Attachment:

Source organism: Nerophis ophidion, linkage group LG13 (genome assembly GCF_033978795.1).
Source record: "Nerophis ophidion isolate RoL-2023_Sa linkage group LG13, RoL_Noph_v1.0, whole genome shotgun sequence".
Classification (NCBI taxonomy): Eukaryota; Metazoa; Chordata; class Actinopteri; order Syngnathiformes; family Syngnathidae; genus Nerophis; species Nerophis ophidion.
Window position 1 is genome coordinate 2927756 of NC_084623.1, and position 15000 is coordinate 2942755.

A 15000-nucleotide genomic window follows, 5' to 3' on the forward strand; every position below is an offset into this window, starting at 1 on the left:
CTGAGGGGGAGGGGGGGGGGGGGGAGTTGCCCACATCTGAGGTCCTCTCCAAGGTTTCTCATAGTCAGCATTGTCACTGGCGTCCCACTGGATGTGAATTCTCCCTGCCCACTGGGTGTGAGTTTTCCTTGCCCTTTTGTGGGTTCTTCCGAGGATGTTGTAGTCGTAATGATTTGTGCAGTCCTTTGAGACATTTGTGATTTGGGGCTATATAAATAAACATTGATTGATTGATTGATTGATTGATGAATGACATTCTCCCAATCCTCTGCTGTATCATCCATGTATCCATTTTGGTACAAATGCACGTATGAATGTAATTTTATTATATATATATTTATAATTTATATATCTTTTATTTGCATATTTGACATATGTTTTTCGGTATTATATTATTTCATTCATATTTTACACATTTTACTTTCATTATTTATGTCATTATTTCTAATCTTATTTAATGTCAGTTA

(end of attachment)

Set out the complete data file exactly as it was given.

Source organism: Nerophis ophidion, linkage group LG13 (genome assembly GCF_033978795.1).
Source record: "Nerophis ophidion isolate RoL-2023_Sa linkage group LG13, RoL_Noph_v1.0, whole genome shotgun sequence".
Classification (NCBI taxonomy): Eukaryota; Metazoa; Chordata; class Actinopteri; order Syngnathiformes; family Syngnathidae; genus Nerophis; species Nerophis ophidion.
Window position 1 is genome coordinate 2927756 of NC_084623.1, and position 15000 is coordinate 2942755.

A 15000-nucleotide genomic window follows, 5' to 3' on the forward strand; every position below is an offset into this window, starting at 1 on the left:
CTGAGGGGGAGGGGGGGGGGGGGGAGTTGCCCACATCTGAGGTCCTCTCCAAGGTTTCTCATAGTCAGCATTGTCACTGGCGTCCCACTGGATGTGAATTCTCCCTGCCCACTGGGTGTGAGTTTTCCTTGCCCTTTTGTGGGTTCTTCCGAGGATGTTGTAGTCGTAATGATTTGTGCAGTCCTTTGAGACATTTGTGATTTGGGGCTATATAAATAAACATTGATTGATTGATTGATTGATTGATGAATGACATTCTCCCAATCCTCTGCTGTATCATCCATGTATCCATTTTGGTACAAATGCACGTATGAATGTAATTTTATTATATATATATTTATAATTTATATATCTTTTATTTGCATATTTGACATATGTTTTTCGGTATTATATTATTTCATTCATATTTTACACATTTTACTTTCATTATTTATGTCATTATTTCTAATCTTATTTAATGTCAGTTA